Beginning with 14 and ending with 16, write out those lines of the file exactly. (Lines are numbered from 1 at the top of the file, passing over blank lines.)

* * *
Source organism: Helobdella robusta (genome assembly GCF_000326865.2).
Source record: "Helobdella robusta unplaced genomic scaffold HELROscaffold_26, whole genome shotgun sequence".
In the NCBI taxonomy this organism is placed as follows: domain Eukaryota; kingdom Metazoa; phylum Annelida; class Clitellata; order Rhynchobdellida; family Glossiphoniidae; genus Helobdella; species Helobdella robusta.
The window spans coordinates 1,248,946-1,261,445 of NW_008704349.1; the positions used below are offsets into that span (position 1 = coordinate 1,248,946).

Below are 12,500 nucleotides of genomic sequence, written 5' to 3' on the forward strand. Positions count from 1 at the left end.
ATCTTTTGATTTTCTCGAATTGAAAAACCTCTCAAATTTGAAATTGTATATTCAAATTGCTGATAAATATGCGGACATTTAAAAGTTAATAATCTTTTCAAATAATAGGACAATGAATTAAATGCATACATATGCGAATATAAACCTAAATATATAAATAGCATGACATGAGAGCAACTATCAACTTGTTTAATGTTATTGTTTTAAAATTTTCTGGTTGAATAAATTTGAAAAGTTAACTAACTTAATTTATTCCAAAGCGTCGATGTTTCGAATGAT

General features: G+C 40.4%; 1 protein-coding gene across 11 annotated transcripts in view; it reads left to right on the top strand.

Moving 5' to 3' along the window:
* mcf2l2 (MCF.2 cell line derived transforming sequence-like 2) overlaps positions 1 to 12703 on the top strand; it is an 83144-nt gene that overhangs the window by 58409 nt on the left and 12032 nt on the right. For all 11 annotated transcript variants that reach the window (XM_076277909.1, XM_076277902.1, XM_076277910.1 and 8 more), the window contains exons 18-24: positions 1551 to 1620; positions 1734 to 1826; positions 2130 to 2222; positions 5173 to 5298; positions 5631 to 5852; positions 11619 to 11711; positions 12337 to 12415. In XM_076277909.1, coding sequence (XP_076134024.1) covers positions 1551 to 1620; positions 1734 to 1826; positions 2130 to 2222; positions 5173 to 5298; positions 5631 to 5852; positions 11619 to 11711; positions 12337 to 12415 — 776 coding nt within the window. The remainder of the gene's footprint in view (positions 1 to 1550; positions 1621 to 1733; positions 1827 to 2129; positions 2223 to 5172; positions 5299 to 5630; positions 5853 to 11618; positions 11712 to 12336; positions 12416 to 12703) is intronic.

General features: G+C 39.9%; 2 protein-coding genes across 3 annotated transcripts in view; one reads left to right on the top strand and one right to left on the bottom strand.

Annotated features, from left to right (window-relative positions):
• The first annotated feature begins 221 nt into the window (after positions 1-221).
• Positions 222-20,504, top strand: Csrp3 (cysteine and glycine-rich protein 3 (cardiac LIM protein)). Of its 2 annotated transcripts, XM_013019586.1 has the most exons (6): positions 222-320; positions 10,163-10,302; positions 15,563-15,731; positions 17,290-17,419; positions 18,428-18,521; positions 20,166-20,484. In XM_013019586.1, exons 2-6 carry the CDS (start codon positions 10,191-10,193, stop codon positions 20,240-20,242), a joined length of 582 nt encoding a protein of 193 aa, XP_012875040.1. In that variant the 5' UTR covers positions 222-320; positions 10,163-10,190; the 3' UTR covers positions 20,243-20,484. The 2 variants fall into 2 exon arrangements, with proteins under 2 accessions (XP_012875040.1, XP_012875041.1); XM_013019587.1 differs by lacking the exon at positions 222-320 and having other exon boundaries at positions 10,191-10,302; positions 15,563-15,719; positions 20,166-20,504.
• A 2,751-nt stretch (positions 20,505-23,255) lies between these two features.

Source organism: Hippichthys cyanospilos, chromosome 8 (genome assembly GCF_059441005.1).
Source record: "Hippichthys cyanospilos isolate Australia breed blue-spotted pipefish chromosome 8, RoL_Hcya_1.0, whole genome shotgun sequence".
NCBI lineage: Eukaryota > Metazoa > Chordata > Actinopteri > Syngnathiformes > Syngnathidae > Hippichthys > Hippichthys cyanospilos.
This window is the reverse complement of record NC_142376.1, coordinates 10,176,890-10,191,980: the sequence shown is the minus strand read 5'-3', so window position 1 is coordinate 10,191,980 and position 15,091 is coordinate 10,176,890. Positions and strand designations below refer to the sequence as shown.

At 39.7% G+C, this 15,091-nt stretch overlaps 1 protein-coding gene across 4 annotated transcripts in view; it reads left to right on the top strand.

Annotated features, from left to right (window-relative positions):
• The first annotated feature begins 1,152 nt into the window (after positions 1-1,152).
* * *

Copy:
• A 2,751-nt stretch (positions 20,505-23,255) lies between these two features.

Source organism: Hippichthys cyanospilos, chromosome 8 (genome assembly GCF_059441005.1).
Source record: "Hippichthys cyanospilos isolate Australia breed blue-spotted pipefish chromosome 8, RoL_Hcya_1.0, whole genome shotgun sequence".